MEPS 324:95-104 (2006)  -  doi:10.3354/meps324095

Effects of sill processes on the distribution of epineustonic competent larvae in a stratified system of Southern Chile

Carlos Molinet1,6,7,*, Arnoldo Valle-Levinson2, Carlos A. Moreno3,7, Mario Cáceres4, Mónica Bello5, Manuel Castillo5

1Instituto de Acuicultura, Universidad Austral de Chile, Los Pinos s/n, Puerto Montt, Chile
2Department of Civil and Coastal Engineering, University of Florida, 365 Weil Hall, PO Box 116580, Gainesville, Florida 32611, USA
3Instituto de Ecología y Evolución, Universidad Austral de Chile, Casilla 567, Valdivia, Chile
4Universidad de Valparaiso, Facultad de Ciencias del Mar y Recursos Naturales, Av. Borgoño 16344, Viña del Mar, Chile
5Servicio Hidrográfico y Oceanográfico de la Armada de Chile, Errazuriz 232, Casilla 324, Valparaíso, Chile 6Centro Universitario de la Trapananda, Portales 73, Coyhaique, Chile
7Centro de Investigaciones en Ecosistemas Patagónicos, Bilbao 550, Coyhaique, Chile

ABSTRACT: The inlets of southern Chile are characterized by a well-defined pycnocline which, acting in concert with the biological characteristics of larvae, is believed to influence planktonic larval distribution. Here, we assessed the effects of stratified flow over a sill on the spatial abundance and distribution of epineustonic competent larvae of Concholepas concholepas. We used measurements of velocity profiles using an Acoustic Doppler Current Profiler (ADCP), intensive plankton collections combined with simultaneous conductivity, temperature and depth (CTD) profiles, monitoring of the pycnocline depth, and temperature records from moored thermistors. Evidence of Bernoulli aspiration and an intratidal transient front was observed over the sill from CTD data and an echo-sounder trace. ADCP measurements showed intensified recirculation in the residual flow over the sill. This oceanographic feature coincided with high abundances of epineustonic competent larvae of C. concholepas over the sill area. We found evidence indicating that physical mechanisms related to sill processes can influence epineustonic competent larval distribution in a stratified system. We also propose a conceptual model that brings together larval behaviour and stratified flow patterns to explain the rise of epineustonic larvae to the surface and larval aggregation over a sill.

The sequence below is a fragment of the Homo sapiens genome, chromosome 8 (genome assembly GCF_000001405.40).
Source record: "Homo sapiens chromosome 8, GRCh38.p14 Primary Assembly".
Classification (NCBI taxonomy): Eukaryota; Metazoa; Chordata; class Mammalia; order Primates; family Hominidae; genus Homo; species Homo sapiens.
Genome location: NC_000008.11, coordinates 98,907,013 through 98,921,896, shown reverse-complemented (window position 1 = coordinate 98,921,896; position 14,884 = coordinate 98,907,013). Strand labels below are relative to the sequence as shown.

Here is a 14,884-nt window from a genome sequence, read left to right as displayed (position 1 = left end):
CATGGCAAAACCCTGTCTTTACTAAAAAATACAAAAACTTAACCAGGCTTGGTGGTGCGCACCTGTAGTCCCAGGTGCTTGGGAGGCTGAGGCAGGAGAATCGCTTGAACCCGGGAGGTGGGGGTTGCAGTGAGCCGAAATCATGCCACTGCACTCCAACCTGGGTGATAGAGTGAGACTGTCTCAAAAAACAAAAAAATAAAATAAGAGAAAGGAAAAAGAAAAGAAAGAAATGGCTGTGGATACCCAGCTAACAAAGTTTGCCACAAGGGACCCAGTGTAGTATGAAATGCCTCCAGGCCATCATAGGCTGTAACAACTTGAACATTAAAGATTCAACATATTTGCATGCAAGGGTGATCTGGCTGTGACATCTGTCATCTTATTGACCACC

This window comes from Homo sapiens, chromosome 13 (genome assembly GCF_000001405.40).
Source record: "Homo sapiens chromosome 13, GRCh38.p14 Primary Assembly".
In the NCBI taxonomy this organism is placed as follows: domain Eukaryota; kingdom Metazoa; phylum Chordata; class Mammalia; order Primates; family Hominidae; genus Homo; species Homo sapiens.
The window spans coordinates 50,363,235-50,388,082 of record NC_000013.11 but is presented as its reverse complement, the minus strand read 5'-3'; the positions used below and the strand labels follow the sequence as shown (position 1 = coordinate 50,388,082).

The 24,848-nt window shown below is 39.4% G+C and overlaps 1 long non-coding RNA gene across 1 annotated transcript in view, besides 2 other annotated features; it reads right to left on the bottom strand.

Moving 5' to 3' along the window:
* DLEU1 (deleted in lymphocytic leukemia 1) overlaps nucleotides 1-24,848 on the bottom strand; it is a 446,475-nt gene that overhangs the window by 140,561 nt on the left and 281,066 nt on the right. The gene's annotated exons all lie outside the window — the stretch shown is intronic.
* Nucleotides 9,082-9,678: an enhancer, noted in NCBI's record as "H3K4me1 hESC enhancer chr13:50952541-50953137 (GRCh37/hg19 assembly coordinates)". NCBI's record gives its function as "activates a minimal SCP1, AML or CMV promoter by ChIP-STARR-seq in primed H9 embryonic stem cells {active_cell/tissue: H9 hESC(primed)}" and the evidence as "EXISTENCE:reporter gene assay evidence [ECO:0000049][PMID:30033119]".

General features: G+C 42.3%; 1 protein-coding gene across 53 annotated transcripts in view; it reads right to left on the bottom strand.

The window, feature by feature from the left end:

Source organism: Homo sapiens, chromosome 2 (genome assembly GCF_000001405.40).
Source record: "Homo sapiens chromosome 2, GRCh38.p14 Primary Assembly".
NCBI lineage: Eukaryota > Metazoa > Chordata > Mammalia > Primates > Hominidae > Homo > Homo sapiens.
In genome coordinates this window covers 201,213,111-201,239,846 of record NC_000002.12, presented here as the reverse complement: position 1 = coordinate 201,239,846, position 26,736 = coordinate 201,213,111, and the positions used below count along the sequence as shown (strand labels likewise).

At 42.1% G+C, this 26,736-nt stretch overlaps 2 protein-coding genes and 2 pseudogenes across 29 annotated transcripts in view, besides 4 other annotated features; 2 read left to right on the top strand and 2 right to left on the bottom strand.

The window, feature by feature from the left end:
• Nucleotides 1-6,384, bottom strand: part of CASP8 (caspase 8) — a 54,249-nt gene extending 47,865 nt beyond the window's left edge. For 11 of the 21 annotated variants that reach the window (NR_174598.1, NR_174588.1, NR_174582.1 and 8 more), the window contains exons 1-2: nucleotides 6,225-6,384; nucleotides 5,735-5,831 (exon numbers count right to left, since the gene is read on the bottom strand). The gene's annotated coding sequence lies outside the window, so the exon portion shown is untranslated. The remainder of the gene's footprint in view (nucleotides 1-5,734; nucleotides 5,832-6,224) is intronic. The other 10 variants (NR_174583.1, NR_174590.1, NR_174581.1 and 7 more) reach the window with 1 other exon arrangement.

KEY WORDS: Bernoulli aspiration · Sill · Epineustonic larvae · Stratified system · Southern Chile


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